Blogging is a method of online marketing, but it also has many other personal and business benefits. When I started blogging 4 years ago, it was partially because jWAG was a paid subscription education service and partially because I honestly just had the desire to do it. About a year later, it was decided to deactivate the subscription portal and turn jWAG into a philanthropic endeavor.
I now find it much more enjoyable to write blog posts because I want to rather than because I have paid subscribers that I am obligated to work for. But still, producing a daily blog for this long has taught me a lot about business, myself, the jewelry industry that I write for, research methods, organization, and commitment.
To help you get started on your own blogging journey, I sat down to write some of the things I've learned from blogging. I wanted to give you a short numbered list of how you can make your own blogging process better based on the things I had to learn.
That "short" list turned out to be way too long. 3800 words later I realized I covered these 7 topics:
* Content Tips (this one)
* Managing Your Blogging Ideas
* Writing Tips
* Attracting an Audience
* Organization Strategy
* Search Engine Optimization
In the spirit of shorter, actual "nuggets of information" I'm splitting this up over 7 days.
Here now are my 9 tips I've learned about Content after writing more than 1000 blog posts:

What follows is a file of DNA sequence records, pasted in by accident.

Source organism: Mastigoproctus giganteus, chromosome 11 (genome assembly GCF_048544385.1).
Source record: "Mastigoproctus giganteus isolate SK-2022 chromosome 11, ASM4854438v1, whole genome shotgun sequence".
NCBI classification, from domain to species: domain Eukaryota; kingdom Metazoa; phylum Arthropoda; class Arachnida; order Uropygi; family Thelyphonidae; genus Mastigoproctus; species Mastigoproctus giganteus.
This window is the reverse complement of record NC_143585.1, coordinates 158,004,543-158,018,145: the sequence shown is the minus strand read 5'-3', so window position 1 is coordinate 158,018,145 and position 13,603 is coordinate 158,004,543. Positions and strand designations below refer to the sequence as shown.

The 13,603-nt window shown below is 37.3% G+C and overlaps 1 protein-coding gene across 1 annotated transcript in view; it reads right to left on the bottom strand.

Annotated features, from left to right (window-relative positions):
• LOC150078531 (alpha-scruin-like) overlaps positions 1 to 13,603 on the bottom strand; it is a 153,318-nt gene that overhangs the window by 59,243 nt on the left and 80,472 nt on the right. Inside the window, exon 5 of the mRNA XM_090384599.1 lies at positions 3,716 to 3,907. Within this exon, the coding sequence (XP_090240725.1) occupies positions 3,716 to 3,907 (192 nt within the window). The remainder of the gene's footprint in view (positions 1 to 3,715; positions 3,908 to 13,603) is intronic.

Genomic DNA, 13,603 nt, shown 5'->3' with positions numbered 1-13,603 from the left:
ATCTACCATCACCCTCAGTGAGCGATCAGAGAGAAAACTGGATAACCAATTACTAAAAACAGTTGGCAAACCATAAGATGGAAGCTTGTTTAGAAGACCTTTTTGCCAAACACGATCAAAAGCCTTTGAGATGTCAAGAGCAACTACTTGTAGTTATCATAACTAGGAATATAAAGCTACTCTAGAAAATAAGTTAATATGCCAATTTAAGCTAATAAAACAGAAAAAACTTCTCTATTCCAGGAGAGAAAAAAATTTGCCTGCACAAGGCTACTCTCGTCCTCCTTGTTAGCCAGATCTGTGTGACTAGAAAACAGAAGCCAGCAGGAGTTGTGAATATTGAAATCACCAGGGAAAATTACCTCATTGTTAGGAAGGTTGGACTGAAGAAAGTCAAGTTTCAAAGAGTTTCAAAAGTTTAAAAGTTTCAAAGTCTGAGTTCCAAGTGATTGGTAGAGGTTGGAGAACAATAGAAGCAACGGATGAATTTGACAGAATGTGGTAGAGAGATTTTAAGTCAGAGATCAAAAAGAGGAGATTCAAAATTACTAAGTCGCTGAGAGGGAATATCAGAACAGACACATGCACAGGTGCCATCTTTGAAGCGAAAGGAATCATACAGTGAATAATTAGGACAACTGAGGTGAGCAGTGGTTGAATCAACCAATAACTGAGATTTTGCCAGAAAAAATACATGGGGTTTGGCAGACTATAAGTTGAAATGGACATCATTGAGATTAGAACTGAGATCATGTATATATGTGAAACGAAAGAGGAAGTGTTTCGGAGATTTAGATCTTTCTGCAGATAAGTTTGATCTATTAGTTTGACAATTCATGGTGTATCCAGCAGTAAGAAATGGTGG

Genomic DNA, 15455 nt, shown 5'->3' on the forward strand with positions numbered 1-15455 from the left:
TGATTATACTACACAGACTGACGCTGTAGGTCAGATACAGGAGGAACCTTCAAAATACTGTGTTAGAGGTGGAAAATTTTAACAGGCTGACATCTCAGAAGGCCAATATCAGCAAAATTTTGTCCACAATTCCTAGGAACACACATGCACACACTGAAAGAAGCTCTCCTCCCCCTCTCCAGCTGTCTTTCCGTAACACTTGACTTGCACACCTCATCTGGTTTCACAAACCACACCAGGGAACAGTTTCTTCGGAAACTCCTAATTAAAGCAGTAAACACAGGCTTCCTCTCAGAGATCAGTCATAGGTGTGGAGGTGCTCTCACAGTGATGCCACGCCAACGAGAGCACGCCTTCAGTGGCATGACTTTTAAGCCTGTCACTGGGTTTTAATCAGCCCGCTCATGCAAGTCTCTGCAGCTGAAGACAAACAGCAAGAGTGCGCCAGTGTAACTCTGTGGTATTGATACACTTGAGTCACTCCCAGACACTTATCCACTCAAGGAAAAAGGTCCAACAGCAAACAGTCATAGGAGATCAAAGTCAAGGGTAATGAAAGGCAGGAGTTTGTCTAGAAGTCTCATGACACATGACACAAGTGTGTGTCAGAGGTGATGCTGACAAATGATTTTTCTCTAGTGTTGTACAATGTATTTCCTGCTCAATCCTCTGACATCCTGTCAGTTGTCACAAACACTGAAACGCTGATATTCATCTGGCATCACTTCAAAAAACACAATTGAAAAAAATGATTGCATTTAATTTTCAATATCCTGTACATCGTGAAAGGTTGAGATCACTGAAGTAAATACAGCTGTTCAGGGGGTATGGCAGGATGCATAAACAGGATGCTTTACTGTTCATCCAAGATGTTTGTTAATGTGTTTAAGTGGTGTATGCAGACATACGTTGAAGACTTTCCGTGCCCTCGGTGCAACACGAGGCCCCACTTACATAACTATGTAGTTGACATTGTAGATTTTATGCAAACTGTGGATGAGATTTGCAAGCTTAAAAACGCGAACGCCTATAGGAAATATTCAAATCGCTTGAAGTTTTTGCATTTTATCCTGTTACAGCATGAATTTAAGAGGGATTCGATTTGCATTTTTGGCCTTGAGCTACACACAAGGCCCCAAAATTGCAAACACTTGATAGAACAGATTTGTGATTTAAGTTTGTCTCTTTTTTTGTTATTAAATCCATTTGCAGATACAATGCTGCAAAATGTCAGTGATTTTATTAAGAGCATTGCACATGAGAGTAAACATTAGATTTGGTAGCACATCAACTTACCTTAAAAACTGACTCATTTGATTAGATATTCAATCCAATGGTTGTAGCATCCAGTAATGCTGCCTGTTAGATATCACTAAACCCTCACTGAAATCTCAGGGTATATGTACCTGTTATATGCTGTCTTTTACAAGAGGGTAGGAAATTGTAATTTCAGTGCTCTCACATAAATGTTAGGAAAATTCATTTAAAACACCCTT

- Did you just have a great conversation with a customer? Blog about it.
- Did you just have a frustrating conversation with a customer who didn't understand something about diamonds? Even though you may've lost that customer, you should write an educational blog that could have helped that customer if they had read it. Don't get frustrated with the next customer who doesn't understand diamonds; instead, show them that "pre-existing" blog post instead.
- You don't always have to write about products or services; you should frequently write about your personal experiences and how they relate to your products or services. For example, your last visit to a trade show, the hotel, the airport, and the conference itself.
- Anecdotal storytelling is always a good way for readers enjoy what you are writing, and learn something at the same time.
- You might not be able to develop every idea into a fully developed blog post. Sometimes ideas just fall flat after 4 sentences. Don't stress trying to figure out how to further develop them. Keep those 4 sentences for a later date and start on your next idea.
- Every fully developed blog post might not get published. Even though I have published 1007 Nugget blogs so far, I've actually written a few that never got published. They were "stuck in a drawer" because I decided they weren't appropriate for the time, or my editor didn't like the topic.
- You will eventually learn what types of topics your audience responds well to, and the topics they don't care about at all. Don't be disheartened if your audience doesn't like what you like most. You can't please everyone. You know you have pieces in your showcase that no one loves more than you; you'll still point them out to everyone while also indulging them with what they do like.
- You can create a highly focused blog on a single topic, like diamond jewelry or sapphire jewelry. This tactic will eventually attract a more defined audience of readers who like those things.
- Highly focused blogs might be bad for your overall marketing campaign. Your blog has the power to support the rest of your marketing, but if you only blog about sapphires, don't bother to advertise your blog in your next advertising campaign about diamonds.